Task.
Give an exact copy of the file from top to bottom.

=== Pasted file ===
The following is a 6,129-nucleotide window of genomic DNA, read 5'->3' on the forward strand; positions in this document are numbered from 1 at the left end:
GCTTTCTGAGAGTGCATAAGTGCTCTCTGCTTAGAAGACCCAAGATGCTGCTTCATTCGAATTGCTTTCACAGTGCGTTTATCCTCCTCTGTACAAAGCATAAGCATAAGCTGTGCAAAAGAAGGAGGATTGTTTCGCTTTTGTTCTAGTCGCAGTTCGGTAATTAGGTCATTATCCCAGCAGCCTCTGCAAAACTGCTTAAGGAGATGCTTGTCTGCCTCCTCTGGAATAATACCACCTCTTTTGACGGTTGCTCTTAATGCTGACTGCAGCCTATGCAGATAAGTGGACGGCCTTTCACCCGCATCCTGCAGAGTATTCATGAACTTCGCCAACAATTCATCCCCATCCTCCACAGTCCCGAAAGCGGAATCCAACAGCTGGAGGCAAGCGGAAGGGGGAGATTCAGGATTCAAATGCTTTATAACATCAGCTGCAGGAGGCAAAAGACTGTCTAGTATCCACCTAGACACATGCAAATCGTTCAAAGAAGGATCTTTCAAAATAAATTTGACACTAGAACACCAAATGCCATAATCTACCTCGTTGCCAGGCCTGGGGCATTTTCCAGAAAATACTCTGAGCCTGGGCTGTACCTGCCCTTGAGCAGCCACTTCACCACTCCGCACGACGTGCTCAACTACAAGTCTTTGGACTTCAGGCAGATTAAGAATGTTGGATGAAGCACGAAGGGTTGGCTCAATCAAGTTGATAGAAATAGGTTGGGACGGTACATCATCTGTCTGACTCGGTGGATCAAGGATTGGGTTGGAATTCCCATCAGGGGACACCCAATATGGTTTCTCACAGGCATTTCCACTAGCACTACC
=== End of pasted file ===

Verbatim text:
The following is a 6,129-nucleotide window of genomic DNA, read 5'->3' on the forward strand; positions in this document are numbered from 1 at the left end:
GCTTTCTGAGAGTGCATAAGTGCTCTCTGCTTAGAAGACCCAAGATGCTGCTTCATTCGAATTGCTTTCACAGTGCGTTTATCCTCCTCTGTACAAAGCATAAGCATAAGCTGTGCAAAAGAAGGAGGATTGTTTCGCTTTTGTTCTAGTCGCAGTTCGGTAATTAGGTCATTATCCCAGCAGCCTCTGCAAAACTGCTTAAGGAGATGCTTGTCTGCCTCCTCTGGAATAATACCACCTCTTTTGACGGTTGCTCTTAATGCTGACTGCAGCCTATGCAGATAAGTGGACGGCCTTTCACCCGCATCCTGCAGAGTATTCATGAACTTCGCCAACAATTCATCCCCATCCTCCACAGTCCCGAAAGCGGAATCCAACAGCTGGAGGCAAGCGGAAGGGGGAGATTCAGGATTCAAATGCTTTATAACATCAGCTGCAGGAGGCAAAAGACTGTCTAGTATCCACCTAGACACATGCAAATCGTTCAAAGAAGGATCTTTCAAAATAAATTTGACACTAGAACACCAAATGCCATAATCTACCTCGTTGCCAGGCCTGGGGCATTTTCCAGAAAATACTCTGAGCCTGGGCTGTACCTGCCCTTGAGCAGCCACTTCACCACTCCGCACGACGTGCTCAACTACAAGTCTTTGGACTTCAGGCAGATTAAGAATGTTGGATGAAGCACGAAGGGTTGGCTCAATCAAGTTGATAGAAATAGGTTGGGACGGTACATCATCTGTCTGACTCGGTGGATCAAGGATTGGGTTGGAATTCCCATCAGGGGACACCCAATATGGTTTCTCACAGGCATTTCCACTAGCACTACC